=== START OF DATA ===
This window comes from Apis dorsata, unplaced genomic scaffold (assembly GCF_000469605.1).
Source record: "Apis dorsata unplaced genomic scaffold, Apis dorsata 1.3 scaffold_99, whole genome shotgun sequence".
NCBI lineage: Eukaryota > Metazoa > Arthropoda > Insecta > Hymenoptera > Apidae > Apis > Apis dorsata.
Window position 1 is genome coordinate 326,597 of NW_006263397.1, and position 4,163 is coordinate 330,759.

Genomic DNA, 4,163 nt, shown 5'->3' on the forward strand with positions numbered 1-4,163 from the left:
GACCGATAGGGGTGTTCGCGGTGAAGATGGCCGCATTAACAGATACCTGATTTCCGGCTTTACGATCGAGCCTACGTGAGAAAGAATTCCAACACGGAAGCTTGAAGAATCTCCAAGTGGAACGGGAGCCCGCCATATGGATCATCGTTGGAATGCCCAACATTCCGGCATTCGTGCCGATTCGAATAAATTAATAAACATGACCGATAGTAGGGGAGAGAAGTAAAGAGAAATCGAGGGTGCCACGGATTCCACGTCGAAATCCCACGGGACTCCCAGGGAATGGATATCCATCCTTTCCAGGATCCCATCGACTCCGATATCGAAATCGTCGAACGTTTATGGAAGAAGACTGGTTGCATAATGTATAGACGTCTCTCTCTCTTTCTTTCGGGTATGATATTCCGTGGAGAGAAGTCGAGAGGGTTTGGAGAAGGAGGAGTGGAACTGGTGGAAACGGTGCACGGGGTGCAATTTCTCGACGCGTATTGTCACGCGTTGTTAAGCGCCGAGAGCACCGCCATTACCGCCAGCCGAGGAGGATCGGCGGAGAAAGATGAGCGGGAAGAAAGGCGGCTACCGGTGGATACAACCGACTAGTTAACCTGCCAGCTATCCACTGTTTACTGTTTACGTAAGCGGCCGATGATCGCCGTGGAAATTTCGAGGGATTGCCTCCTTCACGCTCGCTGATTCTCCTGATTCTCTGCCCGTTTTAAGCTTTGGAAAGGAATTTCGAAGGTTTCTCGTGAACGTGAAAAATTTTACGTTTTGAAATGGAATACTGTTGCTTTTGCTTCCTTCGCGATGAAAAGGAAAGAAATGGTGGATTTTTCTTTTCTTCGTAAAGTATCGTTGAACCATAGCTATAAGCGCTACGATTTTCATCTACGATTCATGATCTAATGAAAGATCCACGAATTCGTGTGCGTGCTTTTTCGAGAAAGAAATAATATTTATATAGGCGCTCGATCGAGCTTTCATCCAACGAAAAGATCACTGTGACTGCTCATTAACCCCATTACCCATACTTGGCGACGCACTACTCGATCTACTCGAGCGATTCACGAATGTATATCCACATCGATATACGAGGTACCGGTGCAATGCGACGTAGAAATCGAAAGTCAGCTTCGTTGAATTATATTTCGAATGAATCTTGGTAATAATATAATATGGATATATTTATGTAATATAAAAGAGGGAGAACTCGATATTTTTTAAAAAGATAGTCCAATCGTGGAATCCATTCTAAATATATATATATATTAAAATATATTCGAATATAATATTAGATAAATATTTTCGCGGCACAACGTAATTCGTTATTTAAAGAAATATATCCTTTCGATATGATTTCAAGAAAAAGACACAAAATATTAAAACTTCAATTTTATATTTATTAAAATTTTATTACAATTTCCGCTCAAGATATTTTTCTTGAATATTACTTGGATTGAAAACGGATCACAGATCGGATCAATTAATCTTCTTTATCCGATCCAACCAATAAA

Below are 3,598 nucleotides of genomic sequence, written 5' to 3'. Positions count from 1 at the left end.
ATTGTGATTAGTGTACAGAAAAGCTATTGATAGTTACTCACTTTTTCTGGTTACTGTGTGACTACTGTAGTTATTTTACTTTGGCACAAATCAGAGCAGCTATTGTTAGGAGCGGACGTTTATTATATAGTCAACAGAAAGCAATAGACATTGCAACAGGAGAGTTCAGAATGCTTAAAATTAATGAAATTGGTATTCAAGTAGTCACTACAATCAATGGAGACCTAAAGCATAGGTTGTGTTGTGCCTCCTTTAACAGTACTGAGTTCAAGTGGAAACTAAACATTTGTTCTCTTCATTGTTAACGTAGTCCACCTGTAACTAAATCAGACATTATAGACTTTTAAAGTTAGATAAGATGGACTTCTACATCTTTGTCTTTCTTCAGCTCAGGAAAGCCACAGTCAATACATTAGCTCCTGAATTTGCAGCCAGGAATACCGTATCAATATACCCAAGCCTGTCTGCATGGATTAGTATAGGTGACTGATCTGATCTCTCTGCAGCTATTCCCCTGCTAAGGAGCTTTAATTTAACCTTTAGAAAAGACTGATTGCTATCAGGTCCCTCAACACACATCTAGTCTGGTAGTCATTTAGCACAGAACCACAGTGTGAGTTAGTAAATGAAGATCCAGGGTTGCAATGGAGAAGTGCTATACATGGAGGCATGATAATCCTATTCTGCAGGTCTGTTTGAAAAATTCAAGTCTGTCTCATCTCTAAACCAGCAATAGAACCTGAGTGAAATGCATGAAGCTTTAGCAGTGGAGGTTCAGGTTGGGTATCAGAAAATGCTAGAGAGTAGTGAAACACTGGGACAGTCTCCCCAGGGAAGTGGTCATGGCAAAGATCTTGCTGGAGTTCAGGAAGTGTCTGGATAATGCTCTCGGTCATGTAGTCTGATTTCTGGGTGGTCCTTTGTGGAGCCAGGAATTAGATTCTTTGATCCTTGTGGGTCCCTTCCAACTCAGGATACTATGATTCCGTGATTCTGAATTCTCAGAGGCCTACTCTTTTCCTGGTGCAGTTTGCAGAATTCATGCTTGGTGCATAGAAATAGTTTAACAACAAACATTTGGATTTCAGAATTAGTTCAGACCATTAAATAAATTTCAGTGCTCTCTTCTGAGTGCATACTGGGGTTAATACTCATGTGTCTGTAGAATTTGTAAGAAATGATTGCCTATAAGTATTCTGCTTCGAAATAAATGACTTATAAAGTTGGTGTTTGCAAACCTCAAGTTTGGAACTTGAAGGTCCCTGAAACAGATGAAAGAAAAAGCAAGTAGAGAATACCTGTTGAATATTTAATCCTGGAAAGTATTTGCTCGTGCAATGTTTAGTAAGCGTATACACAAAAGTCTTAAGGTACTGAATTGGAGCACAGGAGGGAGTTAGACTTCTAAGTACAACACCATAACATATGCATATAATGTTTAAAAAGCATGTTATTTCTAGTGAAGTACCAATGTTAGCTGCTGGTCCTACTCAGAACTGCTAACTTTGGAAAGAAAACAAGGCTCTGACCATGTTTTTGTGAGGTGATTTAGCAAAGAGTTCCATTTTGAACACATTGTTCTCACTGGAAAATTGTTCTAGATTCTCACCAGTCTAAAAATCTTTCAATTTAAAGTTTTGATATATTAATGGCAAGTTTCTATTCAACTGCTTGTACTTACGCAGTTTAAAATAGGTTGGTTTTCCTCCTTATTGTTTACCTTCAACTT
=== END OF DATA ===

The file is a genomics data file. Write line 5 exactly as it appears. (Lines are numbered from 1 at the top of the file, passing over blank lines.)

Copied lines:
Genomic DNA, 4,163 nt, shown 5'->3' on the forward strand with positions numbered 1-4,163 from the left: